Tuesday, November 17, 2009

Rocker's First Advertisement

It was unavoidable. There is no job (save for this frustration) and no income. I had no choice. I'm not expecting big money or anything; to just get by would be enough for me.

So here it is, readers. You can decide for yourself whether you like the products or services.

You will now "interpret it, that's your right, but as I leave you, I want you to know, think how much you are going to missing. You won't have [Rocker] to kick around

Oh, I'm sorry, do I sound bitter, too?

"Defense Industry a Win-Win for Engineers

Jobs in sector prove recession-proof

The best defense against layoffs? For job-seeking engineers, it just might be employment in the defense industry itself. The U.S. Department of Defense (DOD) continues to roll out hefty contracts, despite a deepening recession, drawdown of forces in Iraq, and uncertain war strategies in Afghanistan. On Tuesday, for example, it announced more than $407 million in commitments to U.S. companies for electro-optical sensors, audio-frequency amplifiers, maintenance services, and construction work -- and that was a single day alone.


Defense, in fact, is one of the largest employers of skilled engineers in the world; in the U.S., the Bureau of Labor Statistics's estimates a defense labor force of more than three million people. Defense-related spending accounts for 4.6 percent of the Bay State's economy, with top defense contractors including Raytheon, MITRE, Northrup Grumman, BAE Systems, and Textron.

There are also numerous opportunities for small businesses to subcontract with MIT Lincoln Labs, a DOD research lab, and Hanscom Air Force Base. And in the thriving I-495 beltway alone, rapidly expanding technology companies associated with homeland security government contracts as well as the defense industry are working on projects ranging from bomb-detection products to embedded computing.

"Engineers are needed in the defense sector for [making products from] the science, especially in key areas such as electronics, computers, and advanced propulsion," says Wayne Plucker, an analyst at Frost and Sullivan.

"Right now the military is all about network-centric warfare, meaning everyone is on network, down to the individual soldier, so defense companies are especially involved in communications, command and control technologies, information assurance, cyber security, all these things play into the network," says Don Quenneville, director of the Defense Technology Initiative, a coalition aimed at establishing New England as the global leader in the defense technology industry." And companies are diversifying to not only support the defense industry but also re-channel into other high-tech domains."


You didn't listen, America.

The Massachusetts military sector is not about building tanks and aircraft; it's about technological innovation.

Then again:
Meet Your Antiwar New England Liberals

The U.S. Army Soldier Systems Center in Natick and the Electronic Systems Center at Hanscom Air Force Base are among the preeminent military academic, and industrial technology complexes that conduct cutting-edge research and development, with technology often transferring from the military out to the public. "There is sort of a synergy that goes on in the broader defense community," says Rogers Starr, president of the Jacobs Technology, a Boston-area company that works on DOD electronic system command systems. "All of our work is converging together into connected technology and devices."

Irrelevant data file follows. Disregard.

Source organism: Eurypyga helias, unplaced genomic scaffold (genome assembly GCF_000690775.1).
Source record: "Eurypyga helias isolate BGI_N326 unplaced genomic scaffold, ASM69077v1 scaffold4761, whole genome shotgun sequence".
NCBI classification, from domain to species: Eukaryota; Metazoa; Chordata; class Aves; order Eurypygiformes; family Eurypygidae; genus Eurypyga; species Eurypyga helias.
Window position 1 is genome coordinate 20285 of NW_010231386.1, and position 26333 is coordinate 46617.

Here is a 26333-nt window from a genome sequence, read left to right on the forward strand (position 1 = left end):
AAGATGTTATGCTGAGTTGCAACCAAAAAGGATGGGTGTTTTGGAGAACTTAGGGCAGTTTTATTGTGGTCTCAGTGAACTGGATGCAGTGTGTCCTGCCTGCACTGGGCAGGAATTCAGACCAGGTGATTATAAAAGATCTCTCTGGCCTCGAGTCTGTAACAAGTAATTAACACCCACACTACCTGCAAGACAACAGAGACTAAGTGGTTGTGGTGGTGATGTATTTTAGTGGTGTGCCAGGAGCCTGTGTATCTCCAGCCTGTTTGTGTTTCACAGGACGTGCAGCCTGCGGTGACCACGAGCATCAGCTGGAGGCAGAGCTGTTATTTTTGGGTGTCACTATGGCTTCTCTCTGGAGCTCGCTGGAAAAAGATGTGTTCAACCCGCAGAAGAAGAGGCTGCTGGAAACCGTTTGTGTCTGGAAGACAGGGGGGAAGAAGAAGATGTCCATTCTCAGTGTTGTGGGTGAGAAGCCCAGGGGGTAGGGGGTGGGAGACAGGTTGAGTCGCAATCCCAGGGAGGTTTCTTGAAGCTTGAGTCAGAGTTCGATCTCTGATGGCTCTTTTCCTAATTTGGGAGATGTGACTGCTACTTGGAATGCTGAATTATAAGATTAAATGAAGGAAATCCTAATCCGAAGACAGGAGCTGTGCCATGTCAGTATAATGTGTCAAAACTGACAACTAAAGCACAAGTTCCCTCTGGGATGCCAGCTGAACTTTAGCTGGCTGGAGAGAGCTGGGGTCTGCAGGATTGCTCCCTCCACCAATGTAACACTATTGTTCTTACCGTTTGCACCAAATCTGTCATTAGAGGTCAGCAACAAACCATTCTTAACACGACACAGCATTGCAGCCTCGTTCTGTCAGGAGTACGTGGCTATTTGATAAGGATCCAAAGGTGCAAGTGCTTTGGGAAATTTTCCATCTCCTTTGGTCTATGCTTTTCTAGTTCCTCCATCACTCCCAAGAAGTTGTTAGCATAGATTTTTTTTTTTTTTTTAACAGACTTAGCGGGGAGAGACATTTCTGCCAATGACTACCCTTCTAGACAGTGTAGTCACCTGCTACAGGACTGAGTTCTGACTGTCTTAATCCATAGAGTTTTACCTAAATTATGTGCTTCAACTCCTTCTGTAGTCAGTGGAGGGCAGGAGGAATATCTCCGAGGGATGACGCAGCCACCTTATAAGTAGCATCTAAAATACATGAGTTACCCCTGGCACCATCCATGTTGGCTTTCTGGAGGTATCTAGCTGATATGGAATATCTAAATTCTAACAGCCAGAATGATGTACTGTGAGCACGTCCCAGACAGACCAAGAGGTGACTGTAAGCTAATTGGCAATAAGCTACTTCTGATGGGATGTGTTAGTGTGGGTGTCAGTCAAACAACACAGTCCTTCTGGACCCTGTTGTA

They way they talk about their "community" of fascist, mass-murdering, war-profiteering ways makes on ill.

Although individuals programs will come and go, due to long-term contracts and military contracts that are determined years in advance, the defense industry overall has been shielded from economic ups and downs and is expected to be stable for the next five years, says Placker. A shortage of specialized scientists and engineers continues to plague the sector, especially because of the need for security clearances, which limits the pool of available workers. "The supply of engineers is nowhere near what the demand is, especially for females and minorities," says MIT Lincoln Labs recruiting manager Dave Gentes. "The engineering is constantly shifting, and we're looking for people who are able to apply technology to tough problems."

Jacobs Technology, like many government contractors, is weathering the recession quite nicely, helping to develop military systems and providing technical support for defense and aerospace. With recruiting programs aimed at hiring engineers, from project engineers to electrical, "name any engineering discipline and we usue it in the defense and aerospace work we do," says Starr. "We couldn't do the work we do without engineers. They're the heart and soul of what we do."

And working for the defense industry has intrinsic benefits as well. Over at MIT Lincoln Labs, Gentes says, "Like almost everyone here, I feel good knowing that the work that I am doing is important and helping to contribute to the national security. It's challenging, interesting work with smart people, backed by good resources."

Don't forget to Sig Heil when you say that!

The special advertising section was produced under the auspices of the Advertising Department of the Boston Globe. It did not involve the reporting or editing staff of the Boston Globe. Editors: Spence and Sanders Communications LLC (Boston Sunday Globe November 6, 2009).



I just lost my appetite, readers -- just in time for lunch.